NEWCASTLE — This month’s hike found us north of the Kennebec River in the community of Newcastle where we explored the Marsh River Preserve managed by the Midcoast Conservancy.

It features a fun, mile-long Interpretive Trail suitable for all ages that winds its way over a hilly terrain.

From downtown Wiscasset drive north on Route 1 across the Davey Bridge. Just past the Edgecomb-Newcastle town line, you’ll see the gravel entrance for Split Rock Distilling on the left, the Osprey Point Road. Turn here and bear left onto Eagle Point Road and follow it to its end where there’s a cul-de-sac. You’ll see a small kiosk marking the trailhead; there’s plenty of room to park.

Before you start your hike remember to read the rules of the preserve and sign the guest book because it’s important for Midcoast Conservancy to know how many people are visiting. Be sure to take a trail map to better enjoy your visit.

There’s just one trail leading into and out of the preserve and several short side trails to explore. The path runs downhill and blazed in white (not blue as indicated on the trail map). Not too far into the woods we heard a pileated woodpecker hammering away.

Points of interest are marked on the map to correspond with signage on the trail. The first one you’ll see is a spindly witch hazel tree, its green oval leaves just returning after the long winter. Witch Hazel is unique because its yellow ribbon-like blossom appears in autumn not spring. Its bark and leaves are distilled into a popular topical astringent for treating insect bites and poison ivy.

Logs and boardwalks span the wet areas of the trail; although a lack of rain has left the woods unusually dry this spring. A rock dike spans a babbling brook spilling into a small cove.

The map marks the location of a patch of Rattlesnake plantain, so named because of the mottling of its leaves. To see it, you’ll have to come back during the summer. Its small white flower appears in late July and August.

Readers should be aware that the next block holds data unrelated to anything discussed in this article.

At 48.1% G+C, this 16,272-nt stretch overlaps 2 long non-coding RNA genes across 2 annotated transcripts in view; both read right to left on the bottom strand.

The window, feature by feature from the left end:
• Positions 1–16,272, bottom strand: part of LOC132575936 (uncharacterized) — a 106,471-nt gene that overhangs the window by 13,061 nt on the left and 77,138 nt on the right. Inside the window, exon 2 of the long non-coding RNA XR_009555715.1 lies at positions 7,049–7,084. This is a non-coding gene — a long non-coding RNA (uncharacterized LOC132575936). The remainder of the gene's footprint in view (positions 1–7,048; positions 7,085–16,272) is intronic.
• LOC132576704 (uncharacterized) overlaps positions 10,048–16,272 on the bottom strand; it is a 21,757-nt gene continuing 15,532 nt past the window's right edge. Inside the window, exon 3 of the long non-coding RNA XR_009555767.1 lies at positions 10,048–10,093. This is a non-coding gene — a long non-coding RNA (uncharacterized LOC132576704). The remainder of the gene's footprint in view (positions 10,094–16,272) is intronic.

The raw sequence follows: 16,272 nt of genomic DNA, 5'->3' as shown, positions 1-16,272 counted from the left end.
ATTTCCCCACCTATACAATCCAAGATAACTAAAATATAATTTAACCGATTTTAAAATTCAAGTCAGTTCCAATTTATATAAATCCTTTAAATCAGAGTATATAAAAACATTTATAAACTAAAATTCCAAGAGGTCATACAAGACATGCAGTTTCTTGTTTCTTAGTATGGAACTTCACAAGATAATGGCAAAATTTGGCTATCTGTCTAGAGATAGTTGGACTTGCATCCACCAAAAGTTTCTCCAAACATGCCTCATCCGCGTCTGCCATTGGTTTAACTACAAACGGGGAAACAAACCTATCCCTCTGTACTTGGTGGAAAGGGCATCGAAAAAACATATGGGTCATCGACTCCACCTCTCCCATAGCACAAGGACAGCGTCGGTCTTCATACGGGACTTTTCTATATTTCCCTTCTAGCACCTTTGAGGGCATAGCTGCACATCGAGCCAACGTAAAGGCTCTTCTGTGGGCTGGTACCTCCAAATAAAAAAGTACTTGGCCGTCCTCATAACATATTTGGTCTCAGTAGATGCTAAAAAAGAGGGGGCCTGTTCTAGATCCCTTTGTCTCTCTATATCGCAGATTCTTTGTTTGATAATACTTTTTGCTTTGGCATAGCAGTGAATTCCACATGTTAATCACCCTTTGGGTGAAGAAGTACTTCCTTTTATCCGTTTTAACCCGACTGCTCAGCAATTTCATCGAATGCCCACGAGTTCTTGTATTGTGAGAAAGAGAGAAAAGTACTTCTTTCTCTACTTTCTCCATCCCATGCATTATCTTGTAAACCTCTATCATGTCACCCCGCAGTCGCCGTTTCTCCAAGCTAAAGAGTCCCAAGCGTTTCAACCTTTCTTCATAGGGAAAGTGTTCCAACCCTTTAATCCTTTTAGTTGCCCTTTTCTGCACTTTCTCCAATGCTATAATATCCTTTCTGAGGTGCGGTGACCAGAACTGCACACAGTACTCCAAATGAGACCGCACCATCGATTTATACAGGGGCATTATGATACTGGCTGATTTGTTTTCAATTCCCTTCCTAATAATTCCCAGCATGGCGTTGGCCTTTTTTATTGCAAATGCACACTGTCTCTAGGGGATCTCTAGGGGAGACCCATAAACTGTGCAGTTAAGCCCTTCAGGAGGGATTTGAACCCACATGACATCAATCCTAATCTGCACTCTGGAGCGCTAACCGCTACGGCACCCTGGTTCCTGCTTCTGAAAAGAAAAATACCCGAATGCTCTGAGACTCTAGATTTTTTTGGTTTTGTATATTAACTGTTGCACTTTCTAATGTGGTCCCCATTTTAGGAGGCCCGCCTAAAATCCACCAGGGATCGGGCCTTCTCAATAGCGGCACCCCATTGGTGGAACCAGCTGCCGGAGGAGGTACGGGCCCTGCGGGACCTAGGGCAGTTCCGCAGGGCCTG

The trail comes to a dead end at a vast marsh meadow of salt hay. Here the river forks, forming the much smaller Deer River that runs on beyond the railroad. The other branch feeds into Sherman Marsh located on the opposite side of Route 1 where there’s a popular rest stop and picnic area.

This same marsh was once a freshwater lake of over 200 acres. In 2005, Sherman Lake, as it was called, was completely drained after a storm surge washed out an earthen dam built in the 1930s. The dam was never replaced, the area instead being left to return to its natural state.

Saltwater marshes provide important breeding grounds for migratory birds, ducks and many kinds of fish like striped bass that spawn in these brackish waters. The best time to catch sight of an egret or great blue heron is in the early morning or evening.

Older signs appear along the way marking the trails alphabetically; A through G (these aren’t shown on the newer trail map). The “F” trail loops you back through the woods past a huge boulder, or “glacial erratic,” one of several here left behind by the Ice Age. A left turn at the “C” trail carries you uphill back to the kiosk.

Midcoast Conservancy is always looking for volunteers to help maintain its trails as well as staff recreational events. To learn more about these opportunities and their other preserves, visit


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